The Best Aggro Decks in Pioneer
As has been the case with Red since the beginning of the format, there are a lot of different directions you can go with the color, and all of them seem to be reasonable. You can go super-aggro with Boros Charm for burn, splash Black for Unlicensed Disintegration and sideboard flexibility, or go big with Glorybringer and Chandra, Torch of Defiance. With Red, you have to decide how fast you want to go, which four-drop top-end threat you want to play Chandra, Torch of DefianceHazoret the FerventExperimental FrenzyTorbraanand which utility lands you want to include MutavaultCastle EmberethRamunap Ruins.
I am confident that Red will continue to be a player in Pioneer, especially once the optimal build is determined. From the beginning of Pioneer, Supreme Verdict looked well-positioned to be a pillar of the format, and this is bearing out.
The planeswalker suite is extremely powerful for a format that is creature-heavy and helps the control pilot pull ahead in most midrange battles. Post-board, the deck simply upgrades its gameplan according to which deck it is playing against, including sometimes switching to a creature-based plan. UW Control is currently the best deck in Pioneer, but not by a lot, and it is not oppressive. Top 8 Decks in Pioneer Going into Ryan Normandin December 27, 0 Comments.
Vizier of Tumbling Sands. Ral, Storm Conduit. Sylvan Scrying. Yavimaya Coast. Ugin, the Spirit Dragon. Sphinx of the Final Word. Narset, Parter of Veils. Aetherflux Reservoir. Steel Leaf Champion. Wild Slash.On October 21, a new format was announced : Pioneer.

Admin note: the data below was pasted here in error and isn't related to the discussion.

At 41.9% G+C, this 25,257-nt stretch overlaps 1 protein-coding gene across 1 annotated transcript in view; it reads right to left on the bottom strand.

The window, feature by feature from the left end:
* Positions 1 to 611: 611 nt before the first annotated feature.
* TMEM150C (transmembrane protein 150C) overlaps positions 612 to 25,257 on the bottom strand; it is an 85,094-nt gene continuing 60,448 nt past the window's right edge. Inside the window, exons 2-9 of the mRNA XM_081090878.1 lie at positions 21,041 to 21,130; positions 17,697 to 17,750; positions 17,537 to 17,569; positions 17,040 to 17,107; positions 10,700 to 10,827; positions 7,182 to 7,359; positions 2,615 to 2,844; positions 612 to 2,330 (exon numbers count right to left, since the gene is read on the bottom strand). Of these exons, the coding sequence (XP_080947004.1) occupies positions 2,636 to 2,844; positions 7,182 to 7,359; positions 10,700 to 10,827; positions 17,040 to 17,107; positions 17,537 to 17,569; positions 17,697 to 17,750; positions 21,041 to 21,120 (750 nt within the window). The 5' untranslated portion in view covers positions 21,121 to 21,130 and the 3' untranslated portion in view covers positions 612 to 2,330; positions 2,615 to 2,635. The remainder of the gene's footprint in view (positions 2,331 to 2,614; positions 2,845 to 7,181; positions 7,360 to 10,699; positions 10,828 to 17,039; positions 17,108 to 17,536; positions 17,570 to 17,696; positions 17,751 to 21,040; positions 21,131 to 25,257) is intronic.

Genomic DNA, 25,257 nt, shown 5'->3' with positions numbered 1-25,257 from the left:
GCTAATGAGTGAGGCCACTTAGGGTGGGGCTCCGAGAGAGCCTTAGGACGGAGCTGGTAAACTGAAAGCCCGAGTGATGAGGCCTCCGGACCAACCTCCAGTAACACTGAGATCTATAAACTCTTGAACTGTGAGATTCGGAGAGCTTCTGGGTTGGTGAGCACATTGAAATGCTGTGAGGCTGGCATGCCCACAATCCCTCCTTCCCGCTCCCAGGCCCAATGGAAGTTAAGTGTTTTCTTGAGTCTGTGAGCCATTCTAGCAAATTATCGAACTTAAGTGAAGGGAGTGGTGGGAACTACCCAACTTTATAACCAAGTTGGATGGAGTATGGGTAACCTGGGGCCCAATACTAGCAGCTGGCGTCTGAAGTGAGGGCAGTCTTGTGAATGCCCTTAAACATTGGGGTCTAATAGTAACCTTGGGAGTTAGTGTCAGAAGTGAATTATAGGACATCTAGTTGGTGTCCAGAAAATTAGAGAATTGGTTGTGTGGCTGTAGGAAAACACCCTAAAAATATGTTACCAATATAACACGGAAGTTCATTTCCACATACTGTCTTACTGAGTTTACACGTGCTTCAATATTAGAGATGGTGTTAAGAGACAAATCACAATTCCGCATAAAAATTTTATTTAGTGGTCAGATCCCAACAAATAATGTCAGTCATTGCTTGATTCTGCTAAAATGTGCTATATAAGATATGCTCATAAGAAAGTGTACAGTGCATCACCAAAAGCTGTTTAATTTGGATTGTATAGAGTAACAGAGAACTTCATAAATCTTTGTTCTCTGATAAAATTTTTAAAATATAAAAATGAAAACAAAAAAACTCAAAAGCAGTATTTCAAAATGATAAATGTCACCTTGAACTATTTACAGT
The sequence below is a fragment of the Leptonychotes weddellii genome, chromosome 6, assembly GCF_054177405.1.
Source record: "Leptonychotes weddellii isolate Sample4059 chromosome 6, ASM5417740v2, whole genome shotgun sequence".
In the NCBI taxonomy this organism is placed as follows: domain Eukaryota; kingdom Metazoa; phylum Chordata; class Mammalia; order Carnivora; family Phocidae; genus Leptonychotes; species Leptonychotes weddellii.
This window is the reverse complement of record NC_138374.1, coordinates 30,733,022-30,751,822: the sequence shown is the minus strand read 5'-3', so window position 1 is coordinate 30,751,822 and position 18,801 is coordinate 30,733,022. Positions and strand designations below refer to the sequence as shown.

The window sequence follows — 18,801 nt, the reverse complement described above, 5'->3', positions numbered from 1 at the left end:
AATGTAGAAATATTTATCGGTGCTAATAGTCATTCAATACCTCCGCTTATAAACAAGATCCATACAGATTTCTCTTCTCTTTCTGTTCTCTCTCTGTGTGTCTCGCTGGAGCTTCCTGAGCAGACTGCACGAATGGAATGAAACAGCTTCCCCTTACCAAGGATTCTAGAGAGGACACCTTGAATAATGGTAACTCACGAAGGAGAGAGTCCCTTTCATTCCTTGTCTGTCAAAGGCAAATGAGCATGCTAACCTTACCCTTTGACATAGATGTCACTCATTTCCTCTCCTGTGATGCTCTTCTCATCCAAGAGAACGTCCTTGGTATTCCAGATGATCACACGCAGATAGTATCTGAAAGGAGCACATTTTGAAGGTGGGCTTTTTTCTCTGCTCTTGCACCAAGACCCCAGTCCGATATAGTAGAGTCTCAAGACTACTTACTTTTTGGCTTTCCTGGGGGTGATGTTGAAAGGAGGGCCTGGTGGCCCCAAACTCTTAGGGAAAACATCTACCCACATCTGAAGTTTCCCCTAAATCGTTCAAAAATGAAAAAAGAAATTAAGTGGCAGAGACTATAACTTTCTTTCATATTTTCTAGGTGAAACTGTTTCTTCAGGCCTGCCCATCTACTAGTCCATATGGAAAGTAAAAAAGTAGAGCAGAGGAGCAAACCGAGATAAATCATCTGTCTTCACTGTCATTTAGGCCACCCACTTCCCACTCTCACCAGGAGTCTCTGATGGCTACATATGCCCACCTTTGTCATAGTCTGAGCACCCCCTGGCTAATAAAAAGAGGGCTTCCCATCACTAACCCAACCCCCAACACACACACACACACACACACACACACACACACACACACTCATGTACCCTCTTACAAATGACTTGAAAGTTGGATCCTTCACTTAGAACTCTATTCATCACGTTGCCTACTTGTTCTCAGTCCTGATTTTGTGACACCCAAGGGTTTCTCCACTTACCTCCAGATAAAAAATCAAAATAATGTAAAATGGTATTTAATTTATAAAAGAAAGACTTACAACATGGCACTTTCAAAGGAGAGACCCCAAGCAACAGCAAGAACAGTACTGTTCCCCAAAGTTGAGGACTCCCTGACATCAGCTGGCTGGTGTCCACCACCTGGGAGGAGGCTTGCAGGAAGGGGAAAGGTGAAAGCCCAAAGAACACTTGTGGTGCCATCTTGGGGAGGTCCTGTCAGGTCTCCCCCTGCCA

Its card pool starts with Return to Ravnica and moves forward from there. The ban list starts with the five allied-color fetch lands, which implies that most mana bases will largely rely on the 10 check lands e. So what kind of decks might we see in this new format?
To gather competitive inspiration, I glanced over the current top-tier Modern decks and the Top 8 decks of previous Standard Pro Tours, which inspired me to build the following 12 decks. They are rough, suboptimal first drafts that merely aim to showcase what is possible, but they offer a first glance into this new format. Red Aggro decks are a thing of all ages and all formats.
The above list combines cards from all these successful decks, although it chooses to go more spell-centric than creature-centric. As I mentioned, my decks are rough first drafts only, and there are many things I am unsure about beyond colors. For example, do we want Runaway Steam-Kin? What is the best mix of burn spells? Siege Rhino dominated Standard for several years. Seth Manfield took down the World Championship.
The Pioneer Metagame: October 30th 2019
Meanwhile, Thoughtseize and Fatal Push are likely to be among the interactive pillars of the format. An interesting question is whether Deathrite Shaman is going to work out. Although it never dominated Standard, it was banned in Modern because it was too powerful in conjunction with fetch lands. Is that good enough? Maybe we need Traverse the Ulvenwald and Satyr Wayfinder to up the graveyard theme. Speaking of…. Looking over the deck, I fear it is going to be too slow and clunky and also it will require testing to figure out the right mix of enabler and payoff spells but there are many good graveyard-based cards in the format that are just asking to be broken.
That may also be a viable route, but I decided to focus on the combo with Emry, Lurker of the Loch and two Mox Ambers. There are a bunch of artifacts and some other legends in the deck to support this.
This deck also exploits a delve spell. These cards have been on the Modern ban list for quite a while, but we get to play with them in Pioneer. Sure, they are not as powerful without fetch lands, but a cheap Dig Through Time is still a great fit for a combo deck like this. Mono-Blue decks have claimed multiple trophies. The above list is a rough amalgamation of both of their decks, which can surely be improved by diving deeper into the whole card pool.
In any case, Tempest Djinn does fit quite nicely with Master of Waves. Featuring excellent disruption in Supreme Phantom and a relatively fast clock, the deck could certainly be competitive.